pMD Helps Practices Participating in Alternative Payments Models


Not only does pMD, a MIPS registry, have the capability to accurately submit claims electronically but we also provide the tools to help organizations better navigate patient care. Our comprehensive platform offers customizations to accommodate the growing needs of practices participating in alternative payments models. pMD’s functionality is constantly evolving to support customers looking to participate in value-based care payment models, improve patient outcomes, and maximize reimbursement.

 

To find out more about pMD's suite of products, which includes our charge capture and MIPS registrybilling servicestelehealthsecure messagingclinical communication, and care navigation software and services, please contact pMD.
With the growth of CMS’s Alternative Payment Models, the moments when physicians directly care for patients - the points of care - are getting vastly more complicated and information-needy. Let’s take a look at why and how this is happening!

The Environment
Recently, CMS set a clear path to creating new risk sharing programs for providers through alternative payment models such as Bundled Payments for Care Improvement (BPCI), which my colleague Tracy outlined well in this terrific post. The broad based BPCI program gave way to more specialty specific programs such as the Oncology Care Management Model, Nephrology’s ESRD Care Model, and Orthopedics’ Comprehensive Care for Joint Replacement model.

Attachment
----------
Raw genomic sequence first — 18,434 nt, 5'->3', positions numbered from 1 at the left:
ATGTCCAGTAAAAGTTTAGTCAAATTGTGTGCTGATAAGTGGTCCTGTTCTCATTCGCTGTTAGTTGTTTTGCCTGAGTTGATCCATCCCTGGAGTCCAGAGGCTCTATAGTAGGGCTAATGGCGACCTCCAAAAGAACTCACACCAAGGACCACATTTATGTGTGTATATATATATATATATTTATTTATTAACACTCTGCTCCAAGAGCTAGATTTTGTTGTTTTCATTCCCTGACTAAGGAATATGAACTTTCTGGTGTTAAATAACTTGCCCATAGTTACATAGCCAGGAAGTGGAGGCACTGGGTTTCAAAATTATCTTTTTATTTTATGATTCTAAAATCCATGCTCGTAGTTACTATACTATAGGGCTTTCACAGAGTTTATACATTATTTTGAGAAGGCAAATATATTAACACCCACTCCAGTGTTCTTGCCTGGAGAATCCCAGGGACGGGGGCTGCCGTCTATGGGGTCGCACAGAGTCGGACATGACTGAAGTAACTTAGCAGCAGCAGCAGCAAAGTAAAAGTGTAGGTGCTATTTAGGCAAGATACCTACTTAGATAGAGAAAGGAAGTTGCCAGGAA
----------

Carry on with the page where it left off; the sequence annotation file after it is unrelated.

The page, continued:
Collectively these programs signal a new era where previously disparate episodes of care are financially bound together. The new twist is that the payments, and hence risk, cover multiple providers and multiple sites of care. Now providers in different businesses are wrapped together in common financial risk, where before they operated independently. This new dependence asks more of each patient encounter and as a result, communication and coordination needs are growing exponentially.

These new alternative payment programs have a common general structure. First, each requires a risk period that includes all patient costs over a period ranging from 30 to 90 days. Second, each requires certain quality metrics be met. Third, each requires certain financial outcomes usually obligating an organization to operate at lower than its historical cost over the risk period. The organization can earn bonuses if the cost performance is below historical cost, or they must repay CMS for any costs that run above historical cost.

The first two elements trigger a need to work collaboratively with other caregivers given that most patients receive care from a variety of providers over such time periods. The last element, financial outcomes, acts to incentivize broad engagement since it can reward physicians with bonuses. Organizations can theoretically make up to a 50% bonus on their Medicare reimbursements occurring within the program. Taken together, these elements: risk, quality, and financial performance, require providers to be particularly attentive to the decision-making around patients in these programs. Each decision made at the point of care by an individual provider affects risk, quality, and finances not only for themselves, but also for every provider involved in the program.